Spanish word of the week: valer

valer VERB to cost; to be worth

You’ll probably already know the first meaning, as in:

¿Cuánto vale? How much does it cost?

Another very useful construction is más vale… followed by a verb in the infinitive, or in the subjunctive, meaning it would be better to…, you’d better…, I’d better… and so forth.

Más vale que te lleves el abrigo. You’d better take your coat.
Más vale no hacerlo. It’d be better not to do it.

This phrase is also used in a widely-used proverb:

más vale tarde que nunca better late than never

And also in this rather longer one:

más vale lo malo conocido que lo bueno por conocer better the devil you know than the devil you don’t know (literally, ‘better the bad you know than the good you don’t know yet’)

Another very common meaning of valer is to be worth.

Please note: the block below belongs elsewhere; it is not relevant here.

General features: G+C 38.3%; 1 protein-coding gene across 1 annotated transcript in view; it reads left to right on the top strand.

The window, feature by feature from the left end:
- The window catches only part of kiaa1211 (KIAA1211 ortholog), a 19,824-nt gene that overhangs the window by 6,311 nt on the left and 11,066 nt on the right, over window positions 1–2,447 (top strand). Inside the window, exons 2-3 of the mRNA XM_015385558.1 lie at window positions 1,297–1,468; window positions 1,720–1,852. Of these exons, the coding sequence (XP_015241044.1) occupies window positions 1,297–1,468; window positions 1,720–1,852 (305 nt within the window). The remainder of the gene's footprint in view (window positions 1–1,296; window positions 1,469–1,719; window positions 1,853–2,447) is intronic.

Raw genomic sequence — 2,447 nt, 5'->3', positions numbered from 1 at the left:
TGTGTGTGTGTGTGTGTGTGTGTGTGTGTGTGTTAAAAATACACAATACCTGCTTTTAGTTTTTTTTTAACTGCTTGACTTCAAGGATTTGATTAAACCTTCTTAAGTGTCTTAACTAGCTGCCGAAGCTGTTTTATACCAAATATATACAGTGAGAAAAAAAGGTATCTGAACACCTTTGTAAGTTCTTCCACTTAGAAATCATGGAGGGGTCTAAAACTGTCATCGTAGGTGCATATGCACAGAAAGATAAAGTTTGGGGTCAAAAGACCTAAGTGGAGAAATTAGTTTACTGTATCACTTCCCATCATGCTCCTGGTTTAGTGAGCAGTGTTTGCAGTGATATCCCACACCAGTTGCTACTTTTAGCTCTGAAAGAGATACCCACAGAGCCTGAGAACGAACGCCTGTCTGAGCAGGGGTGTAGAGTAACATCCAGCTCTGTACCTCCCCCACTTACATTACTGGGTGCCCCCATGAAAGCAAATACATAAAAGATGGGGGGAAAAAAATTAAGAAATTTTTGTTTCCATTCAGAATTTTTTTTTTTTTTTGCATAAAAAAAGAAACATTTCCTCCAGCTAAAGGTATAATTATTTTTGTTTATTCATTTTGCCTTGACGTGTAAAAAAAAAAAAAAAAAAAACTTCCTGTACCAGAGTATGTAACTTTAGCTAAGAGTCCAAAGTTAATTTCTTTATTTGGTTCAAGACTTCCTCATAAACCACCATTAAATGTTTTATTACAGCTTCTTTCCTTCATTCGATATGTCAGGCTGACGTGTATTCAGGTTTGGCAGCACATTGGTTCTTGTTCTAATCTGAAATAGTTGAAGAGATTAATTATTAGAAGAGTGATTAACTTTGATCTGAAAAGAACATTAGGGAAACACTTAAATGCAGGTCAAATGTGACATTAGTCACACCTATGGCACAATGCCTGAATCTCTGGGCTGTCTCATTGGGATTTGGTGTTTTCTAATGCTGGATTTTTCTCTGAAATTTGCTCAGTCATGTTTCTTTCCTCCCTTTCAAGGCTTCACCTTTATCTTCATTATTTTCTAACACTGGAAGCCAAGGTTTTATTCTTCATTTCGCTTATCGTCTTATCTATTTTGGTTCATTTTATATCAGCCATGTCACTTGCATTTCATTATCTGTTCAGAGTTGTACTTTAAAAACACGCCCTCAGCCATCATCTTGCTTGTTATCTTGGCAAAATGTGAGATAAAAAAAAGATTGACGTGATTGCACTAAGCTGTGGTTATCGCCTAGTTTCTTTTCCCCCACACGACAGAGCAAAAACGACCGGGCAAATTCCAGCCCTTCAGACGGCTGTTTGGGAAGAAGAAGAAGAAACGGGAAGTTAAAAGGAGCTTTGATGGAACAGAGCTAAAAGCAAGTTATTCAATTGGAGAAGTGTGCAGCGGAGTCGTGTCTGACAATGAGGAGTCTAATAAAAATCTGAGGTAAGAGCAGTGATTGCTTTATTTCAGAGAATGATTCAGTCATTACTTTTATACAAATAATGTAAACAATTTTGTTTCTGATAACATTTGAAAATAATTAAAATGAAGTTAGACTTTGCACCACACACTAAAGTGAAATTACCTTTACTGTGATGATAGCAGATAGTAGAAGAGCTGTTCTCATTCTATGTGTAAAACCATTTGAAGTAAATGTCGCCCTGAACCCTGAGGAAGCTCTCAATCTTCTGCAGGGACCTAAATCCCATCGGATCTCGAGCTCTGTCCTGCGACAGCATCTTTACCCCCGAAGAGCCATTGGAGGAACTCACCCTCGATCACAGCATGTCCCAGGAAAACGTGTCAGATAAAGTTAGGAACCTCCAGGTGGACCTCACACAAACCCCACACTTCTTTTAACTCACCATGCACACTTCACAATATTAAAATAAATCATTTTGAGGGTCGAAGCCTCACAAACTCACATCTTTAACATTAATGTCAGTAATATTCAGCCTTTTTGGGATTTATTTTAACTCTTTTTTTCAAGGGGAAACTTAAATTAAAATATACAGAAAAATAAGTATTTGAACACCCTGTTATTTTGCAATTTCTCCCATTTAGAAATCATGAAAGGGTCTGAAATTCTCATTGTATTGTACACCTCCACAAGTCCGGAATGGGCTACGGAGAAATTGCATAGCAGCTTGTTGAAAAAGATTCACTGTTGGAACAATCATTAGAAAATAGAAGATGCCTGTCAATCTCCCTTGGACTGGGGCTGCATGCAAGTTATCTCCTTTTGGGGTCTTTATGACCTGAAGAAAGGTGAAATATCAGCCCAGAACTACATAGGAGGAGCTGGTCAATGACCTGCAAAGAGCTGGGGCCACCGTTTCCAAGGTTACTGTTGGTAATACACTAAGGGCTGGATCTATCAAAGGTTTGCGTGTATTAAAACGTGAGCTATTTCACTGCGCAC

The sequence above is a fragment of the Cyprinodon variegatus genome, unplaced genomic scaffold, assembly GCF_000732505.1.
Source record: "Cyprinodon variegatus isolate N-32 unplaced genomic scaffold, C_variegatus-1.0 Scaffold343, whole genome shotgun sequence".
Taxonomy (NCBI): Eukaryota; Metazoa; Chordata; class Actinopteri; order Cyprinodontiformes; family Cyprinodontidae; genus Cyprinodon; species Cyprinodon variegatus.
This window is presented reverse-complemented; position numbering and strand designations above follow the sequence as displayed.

El terreno vale más que la casa. The land is worth more than the house.

This verb is very often used in the phrase valer la pena, which means to be worth it.

una película que realmente vale la pena ver a film that’s really worth seeing
No vale la pena. It’s not worth it.

Related to this use of the word is the following proverb. Notice how the Spanish version increases the number by a factor of 50.

Más vale pájaro en mano que ciento volando. A bird in the hand is worth two in the bush. (word for word, ‘a bird in the hand is worth a hundred flying’).

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